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One of the undoubted highlights of this three-day event will be the early 19th century Spode blue and white earthenware part-dinner service, transfer-printed with the Indian Sporting pattern after Samuel Howitt’s illustrations for Captain Thomas Williamson’s Oriental Field Sports, Wild Sports of the East (a monthly publication by G. Orme of Bond Street, which commenced in 1805). A small selection of pieces from the service is illustrated right.

The lot consists of 94 pieces in all, decorated with various scenes, including two large meat plates depicting Shooting a Leopard, 46 dinner plates of Death of The Bear and 24 side plates of Common Wolf Trap.

Consigned for sale by an elderly private vendor, the service lay at the back of a kitchen cupboard for 30 years before Rupert Toovey viewed it at the property. It has been estimated to fetch upwards of £5000.

Other items of interest in the sale include an 18th century Scottish treen bicker/quaich, crossbanded in willow, each handle mounted with a silver plaque, one engraved with the crest of Sinclair, the other with the crest of Annand/Bruce, 93/4in (25cm) wide, and estimated at £600-1000.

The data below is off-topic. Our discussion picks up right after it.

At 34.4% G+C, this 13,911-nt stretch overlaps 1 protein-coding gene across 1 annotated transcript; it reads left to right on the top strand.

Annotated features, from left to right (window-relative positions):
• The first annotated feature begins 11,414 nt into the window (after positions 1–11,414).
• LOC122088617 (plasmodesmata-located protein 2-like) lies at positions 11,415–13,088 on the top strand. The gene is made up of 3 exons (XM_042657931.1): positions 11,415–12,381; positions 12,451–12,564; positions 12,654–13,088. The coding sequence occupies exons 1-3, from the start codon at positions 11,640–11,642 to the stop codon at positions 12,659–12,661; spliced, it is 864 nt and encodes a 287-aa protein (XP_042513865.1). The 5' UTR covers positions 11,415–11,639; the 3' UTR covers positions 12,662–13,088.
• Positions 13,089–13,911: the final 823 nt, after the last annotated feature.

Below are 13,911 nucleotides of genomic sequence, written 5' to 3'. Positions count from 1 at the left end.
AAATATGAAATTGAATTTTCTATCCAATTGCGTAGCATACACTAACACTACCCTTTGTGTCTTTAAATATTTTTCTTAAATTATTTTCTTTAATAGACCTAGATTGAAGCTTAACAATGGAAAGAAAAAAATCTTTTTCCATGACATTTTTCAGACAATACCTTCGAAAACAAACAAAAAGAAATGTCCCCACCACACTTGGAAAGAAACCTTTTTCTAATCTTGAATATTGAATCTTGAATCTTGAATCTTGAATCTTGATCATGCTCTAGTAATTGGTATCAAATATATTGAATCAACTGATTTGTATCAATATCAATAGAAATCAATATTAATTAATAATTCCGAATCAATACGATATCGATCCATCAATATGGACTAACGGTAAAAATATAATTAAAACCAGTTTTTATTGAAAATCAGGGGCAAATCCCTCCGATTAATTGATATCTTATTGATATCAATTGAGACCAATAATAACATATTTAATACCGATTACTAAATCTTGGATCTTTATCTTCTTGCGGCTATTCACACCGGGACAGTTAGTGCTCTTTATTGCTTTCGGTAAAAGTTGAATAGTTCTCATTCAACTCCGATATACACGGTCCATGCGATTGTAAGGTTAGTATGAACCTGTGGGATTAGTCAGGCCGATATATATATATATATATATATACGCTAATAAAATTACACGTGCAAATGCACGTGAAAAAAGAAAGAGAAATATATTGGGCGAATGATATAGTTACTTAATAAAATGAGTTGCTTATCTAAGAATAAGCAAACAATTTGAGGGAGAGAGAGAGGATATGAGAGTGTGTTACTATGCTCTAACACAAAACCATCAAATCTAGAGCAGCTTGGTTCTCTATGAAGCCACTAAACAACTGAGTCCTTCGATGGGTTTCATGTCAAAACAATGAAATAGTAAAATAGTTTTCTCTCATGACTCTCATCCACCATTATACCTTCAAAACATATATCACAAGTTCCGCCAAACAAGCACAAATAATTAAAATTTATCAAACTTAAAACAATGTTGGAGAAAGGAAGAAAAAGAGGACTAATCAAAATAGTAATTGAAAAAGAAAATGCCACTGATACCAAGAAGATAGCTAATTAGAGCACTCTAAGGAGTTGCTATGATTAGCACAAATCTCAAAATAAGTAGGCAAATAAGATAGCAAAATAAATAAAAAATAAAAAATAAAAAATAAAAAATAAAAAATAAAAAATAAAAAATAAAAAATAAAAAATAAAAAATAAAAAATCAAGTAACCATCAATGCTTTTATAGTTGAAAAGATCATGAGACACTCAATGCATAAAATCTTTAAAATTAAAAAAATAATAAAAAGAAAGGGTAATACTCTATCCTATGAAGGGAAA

Four items of Wedgwood Fairyland lustreware are also offered: a Sycamore Tree pattern vase, 83/4in (22.5cm) tall (£2000-3000); a pair of Jewelled Tree pattern vases, 8in (20.5cm) tall (£1200-1800), and an octagonal bowl with the Fiddler in the Tree pattern to exterior and Ship and Mermaid pattern to interior, 8in (20.5cm) diameter (£1500-2000).

One of the main draws of the furniture section is likely to be the Edwardian mahogany and satinwood-crossbanded writing desk by James Shoolbred & Co, profusely inlaid with foliate scrolls. Estimated at £2000-3000, it could make somebody an attractive Christmas present.

And finally, of particular local interest will be the William Lee-Hankey oil on canvas, titled At Pulborough (Pulborough is only a few miles from the new Toovey salerooms), estimated at £4000-6000.